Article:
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Posted October 1, 2010
The Search for Ways to Fill Holes in the Soul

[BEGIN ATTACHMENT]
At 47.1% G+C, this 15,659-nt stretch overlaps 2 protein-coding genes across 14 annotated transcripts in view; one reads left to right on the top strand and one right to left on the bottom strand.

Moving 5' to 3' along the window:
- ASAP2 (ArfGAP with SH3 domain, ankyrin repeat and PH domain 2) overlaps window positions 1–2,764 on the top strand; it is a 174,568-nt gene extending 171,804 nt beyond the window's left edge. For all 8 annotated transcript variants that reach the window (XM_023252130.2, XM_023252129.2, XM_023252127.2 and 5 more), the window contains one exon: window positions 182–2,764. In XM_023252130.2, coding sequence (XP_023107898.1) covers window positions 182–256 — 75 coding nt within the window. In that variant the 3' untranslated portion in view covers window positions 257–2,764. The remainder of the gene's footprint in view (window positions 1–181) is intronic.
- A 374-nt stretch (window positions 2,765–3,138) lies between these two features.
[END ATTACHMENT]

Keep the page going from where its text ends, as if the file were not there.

Karen Moncrief has written and directed this terrifying, searching, agonizing, and exceptionally fine story of the responses of five different people to the discovery of a dead girl. By dividing her story into chapters named after The Stranger, The Daughter, The Mother, The Wife, The Sister, and The Dead Girl she offers us fully realized characters, each of whom is affected by the opening discovery of a mutilated young dead girl's body. The technique of non-linear film is not new, but Moncrief raises it to a new, powerful level, a fact that makes this film one of the more sophisticated and successful of the past few years. Arden (Toni Collette) is a homely frail girl who accidentally discovers the dead girl, taking a necklace from the corpse before reporting the discovery to the police. She is a caretaker for an invalid, foul-mouthed cruel mother (Piper Laurie) who berates Arden for being so ugly and for involving them in a murder case. Arden flees, meets The Stranger Rudy (Giovanni Ribisi), a tattooed, scary appearing guy who is attracted to Arden because she appears so innocent. He courts her with tales of serial killer manners and yet eventually gains Arden's fractured self-perception trust with physical contact. The next chapter introduces Leah (Rose Byrne) who works with Derek (James Franco) in the mortuary where the dead girl's body has been deposited for autopsy. Leah discovers markings on the dead girl that convince her this is the sister who has been missing for 15 years, a fact that her parents (Mary Steenburgen and Bruce Davison) refuse to accept. Leah's tenuous hold on reality is altered by Derek's consolation and physical attention. The Wife episode offers a view of Mary (Mary Beth Hurt) and Carl (Nick Searcy), a married couple with mutual distrust: Mary knows Carl has flings with prostitutes while Carl feels Mary is too controlling. Mary discovers a chest of torn bloody underwear in one of their business Storage Containers, connects the items with Carl in a suspicion that Carl may be related to the death of the dead girl, and burns them. In The Mother we finally meet the true mother Melora (Marcia Gay Harden) of the dead girl Kritsta (Britanny Murphy) as she traces the clues from the body to a seedy motel where she meets Rosetta (Kerry Washington), Krista's roommate and lover, only to discover that the dead Krista ran away from home to become a prostitute and drug addict in response to a childhood abuse problem with her father. Melora is informed that Krista has an illegitimate three-year-old daughter Ashley whom Krista loved and Melora seeks to care for the only remains of the dead girl - her granddaughter and her lover. This film beams with brilliant performances: Collette, Harden, Byrne, Laurie, Hurt, Searcy, Washington, Steenburgen, Franco and Ribisi are poignant in their depiction of damaged people whose lives are altered by the Dead Girl. This is ensemble acting of the finest category. The production values are strong and the director's control of what could have been a meandering saga is firm and keeps the story from becoming sensationalized. This is yet another brilliant little film that deserves a very wide audience. Grady Harp
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